• Always be open to improving your craft and never be complacent or arrogant – Too often authors become attached to their work. Get some distance and reevaulate after a break. Kill your darlings etc.
  • Believe in your story (or let it go and move on) – If you don’t, who else will? Believe in it to your core
  • Believe in your abilities – Again, if you don’t, no one else will. This doesn’t mean you can’t learn new things. Writing is an art, but it’s technical and involves a lot of craft
  • Find your publisher fit, only going where you’re wanted – Whether that’s a large publisher, an independent one, or a small one. What’s their speciality, do they love your kind of work and genre, what are their values? Alignment is key. Publishing is business but it’s also a relationship
  • Get philosophical (or zen, or something similar) – While I’d got to a point where I believed – paradoxically and blindly – that I’d find a publisher, I honestly didn’t care anymore. I knew in my gut that my story was good and that was enough, so I sent it out and let go. Me and my story were ready and, amazingly, the world responded
  • Above all, persevere! As Churchill said, never give in. When you’re ready, dust yourself off and continue. Logically, you must to get there, in the end.

Are you ready to be published?

‘There is no greater agony than bearing an untold story inside you.’ Maya Angelou

The state of book publishing (in Australia)

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Publishing in Australia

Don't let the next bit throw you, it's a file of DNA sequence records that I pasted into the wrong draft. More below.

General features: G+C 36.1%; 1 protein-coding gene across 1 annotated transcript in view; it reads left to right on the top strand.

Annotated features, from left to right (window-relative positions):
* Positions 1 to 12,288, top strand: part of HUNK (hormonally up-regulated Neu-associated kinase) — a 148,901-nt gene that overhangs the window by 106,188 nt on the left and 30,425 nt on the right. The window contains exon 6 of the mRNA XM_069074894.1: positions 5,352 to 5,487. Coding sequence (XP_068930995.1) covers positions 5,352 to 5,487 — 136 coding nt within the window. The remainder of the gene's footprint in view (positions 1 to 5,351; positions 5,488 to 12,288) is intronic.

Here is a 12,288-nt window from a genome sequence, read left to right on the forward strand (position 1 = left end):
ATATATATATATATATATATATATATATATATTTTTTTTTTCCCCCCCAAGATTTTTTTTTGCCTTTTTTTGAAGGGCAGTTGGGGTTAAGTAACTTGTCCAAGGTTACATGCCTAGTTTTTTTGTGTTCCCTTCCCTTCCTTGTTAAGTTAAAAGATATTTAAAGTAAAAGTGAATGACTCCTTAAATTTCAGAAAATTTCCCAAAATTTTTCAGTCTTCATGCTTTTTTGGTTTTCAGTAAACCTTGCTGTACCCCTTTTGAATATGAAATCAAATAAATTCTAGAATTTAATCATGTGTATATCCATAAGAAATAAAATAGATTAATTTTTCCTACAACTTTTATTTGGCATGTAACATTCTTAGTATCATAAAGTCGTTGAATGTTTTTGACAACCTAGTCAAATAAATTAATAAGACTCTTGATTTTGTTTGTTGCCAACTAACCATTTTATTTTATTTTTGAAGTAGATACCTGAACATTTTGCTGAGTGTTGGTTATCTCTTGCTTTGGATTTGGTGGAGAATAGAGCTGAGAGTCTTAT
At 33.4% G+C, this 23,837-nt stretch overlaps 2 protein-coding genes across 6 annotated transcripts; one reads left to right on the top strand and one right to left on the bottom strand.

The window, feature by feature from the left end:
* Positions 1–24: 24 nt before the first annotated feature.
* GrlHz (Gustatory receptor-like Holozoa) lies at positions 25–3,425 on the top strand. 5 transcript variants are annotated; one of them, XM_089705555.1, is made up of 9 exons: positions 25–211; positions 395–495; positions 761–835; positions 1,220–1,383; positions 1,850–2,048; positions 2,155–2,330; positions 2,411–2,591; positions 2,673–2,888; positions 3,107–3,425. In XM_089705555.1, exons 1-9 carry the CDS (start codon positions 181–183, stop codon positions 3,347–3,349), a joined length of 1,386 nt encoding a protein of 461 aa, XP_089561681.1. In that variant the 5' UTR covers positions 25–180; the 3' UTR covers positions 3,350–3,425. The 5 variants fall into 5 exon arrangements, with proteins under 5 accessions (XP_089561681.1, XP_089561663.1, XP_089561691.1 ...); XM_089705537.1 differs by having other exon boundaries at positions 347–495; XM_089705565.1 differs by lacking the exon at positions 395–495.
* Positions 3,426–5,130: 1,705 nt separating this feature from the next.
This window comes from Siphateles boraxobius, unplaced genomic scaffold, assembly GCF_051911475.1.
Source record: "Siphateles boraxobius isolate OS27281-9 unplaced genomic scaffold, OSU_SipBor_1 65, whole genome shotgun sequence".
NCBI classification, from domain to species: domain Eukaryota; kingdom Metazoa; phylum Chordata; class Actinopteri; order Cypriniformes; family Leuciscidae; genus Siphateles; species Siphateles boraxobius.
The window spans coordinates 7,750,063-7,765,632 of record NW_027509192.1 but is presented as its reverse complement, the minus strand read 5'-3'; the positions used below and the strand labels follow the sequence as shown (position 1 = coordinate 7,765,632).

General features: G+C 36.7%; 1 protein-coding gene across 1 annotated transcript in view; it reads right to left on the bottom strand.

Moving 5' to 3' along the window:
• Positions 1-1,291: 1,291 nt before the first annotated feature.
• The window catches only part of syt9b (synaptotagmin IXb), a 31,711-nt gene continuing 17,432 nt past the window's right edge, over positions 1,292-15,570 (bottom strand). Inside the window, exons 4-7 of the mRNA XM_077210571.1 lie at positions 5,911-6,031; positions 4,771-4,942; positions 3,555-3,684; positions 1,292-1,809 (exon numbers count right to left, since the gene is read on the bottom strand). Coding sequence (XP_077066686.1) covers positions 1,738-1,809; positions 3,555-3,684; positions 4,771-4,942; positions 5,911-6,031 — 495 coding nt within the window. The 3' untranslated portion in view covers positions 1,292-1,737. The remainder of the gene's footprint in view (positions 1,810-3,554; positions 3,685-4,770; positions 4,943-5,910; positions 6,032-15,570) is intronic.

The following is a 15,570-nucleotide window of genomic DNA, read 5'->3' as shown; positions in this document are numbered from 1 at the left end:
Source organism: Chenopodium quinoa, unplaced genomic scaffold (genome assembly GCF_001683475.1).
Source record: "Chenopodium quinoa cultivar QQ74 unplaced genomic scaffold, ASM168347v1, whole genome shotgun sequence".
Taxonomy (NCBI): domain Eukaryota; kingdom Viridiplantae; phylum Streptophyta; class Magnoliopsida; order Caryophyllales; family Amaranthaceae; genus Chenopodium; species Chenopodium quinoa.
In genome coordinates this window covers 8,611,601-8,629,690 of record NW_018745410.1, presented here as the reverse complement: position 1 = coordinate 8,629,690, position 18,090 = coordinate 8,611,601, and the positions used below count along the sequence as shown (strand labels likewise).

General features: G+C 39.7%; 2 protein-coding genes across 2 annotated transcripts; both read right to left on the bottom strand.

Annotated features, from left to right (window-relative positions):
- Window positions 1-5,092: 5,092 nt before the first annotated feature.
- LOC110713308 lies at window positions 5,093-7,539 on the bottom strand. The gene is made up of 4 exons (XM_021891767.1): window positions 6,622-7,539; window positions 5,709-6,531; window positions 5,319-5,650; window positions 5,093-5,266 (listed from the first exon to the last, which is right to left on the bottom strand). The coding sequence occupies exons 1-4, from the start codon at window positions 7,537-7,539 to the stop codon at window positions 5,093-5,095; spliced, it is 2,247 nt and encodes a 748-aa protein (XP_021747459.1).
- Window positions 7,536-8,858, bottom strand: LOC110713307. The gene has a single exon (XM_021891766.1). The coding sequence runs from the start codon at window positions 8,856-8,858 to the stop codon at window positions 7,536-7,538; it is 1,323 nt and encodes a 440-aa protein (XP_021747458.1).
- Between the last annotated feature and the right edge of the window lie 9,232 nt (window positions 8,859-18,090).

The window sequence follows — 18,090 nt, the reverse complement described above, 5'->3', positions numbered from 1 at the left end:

The novel I’m trying to get published now is an Australian story, with universal themes and appeal of course, but there’s much in the subject matter that Australians will relate to. This means I’m touting it in Australia first before looking elsewhere.

But getting anything new published in Australia can be challenging. It has been for a long time, but with foreign competition, it’s even more difficult.

Some publishing facts (and some opinion too):

  • Big W is reportedly the single biggest book retailer in Australia, so if you don’t write commercial fiction of 70-90,000 words that Big W wants to sell, you may be at a disadvantage
  • The price of books has gone down with overseas competition, putting greater commercial pressure on publishers
  • If you write literary fiction (my novel is literary-commercial crossover) places reserved for new voices are very limited, as in maybe 5 novels per year one publisher claimed. Yes – 5!!